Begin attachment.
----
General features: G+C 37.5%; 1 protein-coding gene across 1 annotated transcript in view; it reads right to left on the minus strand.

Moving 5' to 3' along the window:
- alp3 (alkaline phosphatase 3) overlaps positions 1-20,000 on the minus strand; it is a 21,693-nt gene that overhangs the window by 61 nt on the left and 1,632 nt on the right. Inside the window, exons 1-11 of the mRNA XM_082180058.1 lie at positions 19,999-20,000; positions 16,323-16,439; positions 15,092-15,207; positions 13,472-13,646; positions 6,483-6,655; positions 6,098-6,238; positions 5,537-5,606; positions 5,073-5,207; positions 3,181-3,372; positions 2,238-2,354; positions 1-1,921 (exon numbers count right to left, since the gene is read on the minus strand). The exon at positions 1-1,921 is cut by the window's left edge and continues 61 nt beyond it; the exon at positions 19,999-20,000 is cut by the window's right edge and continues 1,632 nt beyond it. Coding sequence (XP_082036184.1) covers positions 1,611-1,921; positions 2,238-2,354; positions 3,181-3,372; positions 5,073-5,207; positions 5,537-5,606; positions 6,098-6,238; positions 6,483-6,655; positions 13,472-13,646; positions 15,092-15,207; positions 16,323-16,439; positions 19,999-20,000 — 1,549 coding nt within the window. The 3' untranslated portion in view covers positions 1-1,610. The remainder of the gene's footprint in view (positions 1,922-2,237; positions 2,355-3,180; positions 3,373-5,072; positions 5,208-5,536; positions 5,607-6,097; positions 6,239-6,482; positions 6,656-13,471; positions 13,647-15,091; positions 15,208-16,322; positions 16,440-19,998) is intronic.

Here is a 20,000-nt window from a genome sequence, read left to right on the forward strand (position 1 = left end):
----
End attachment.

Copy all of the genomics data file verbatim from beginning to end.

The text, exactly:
General features: G+C 37.5%; 1 protein-coding gene across 1 annotated transcript in view; it reads right to left on the minus strand.

Moving 5' to 3' along the window:
- alp3 (alkaline phosphatase 3) overlaps positions 1-20,000 on the minus strand; it is a 21,693-nt gene that overhangs the window by 61 nt on the left and 1,632 nt on the right. Inside the window, exons 1-11 of the mRNA XM_082180058.1 lie at positions 19,999-20,000; positions 16,323-16,439; positions 15,092-15,207; positions 13,472-13,646; positions 6,483-6,655; positions 6,098-6,238; positions 5,537-5,606; positions 5,073-5,207; positions 3,181-3,372; positions 2,238-2,354; positions 1-1,921 (exon numbers count right to left, since the gene is read on the minus strand). The exon at positions 1-1,921 is cut by the window's left edge and continues 61 nt beyond it; the exon at positions 19,999-20,000 is cut by the window's right edge and continues 1,632 nt beyond it. Coding sequence (XP_082036184.1) covers positions 1,611-1,921; positions 2,238-2,354; positions 3,181-3,372; positions 5,073-5,207; positions 5,537-5,606; positions 6,098-6,238; positions 6,483-6,655; positions 13,472-13,646; positions 15,092-15,207; positions 16,323-16,439; positions 19,999-20,000 — 1,549 coding nt within the window. The 3' untranslated portion in view covers positions 1-1,610. The remainder of the gene's footprint in view (positions 1,922-2,237; positions 2,355-3,180; positions 3,373-5,072; positions 5,208-5,536; positions 5,607-6,097; positions 6,239-6,482; positions 6,656-13,471; positions 13,647-15,091; positions 15,208-16,322; positions 16,440-19,998) is intronic.

Here is a 20,000-nt window from a genome sequence, read left to right on the forward strand (position 1 = left end):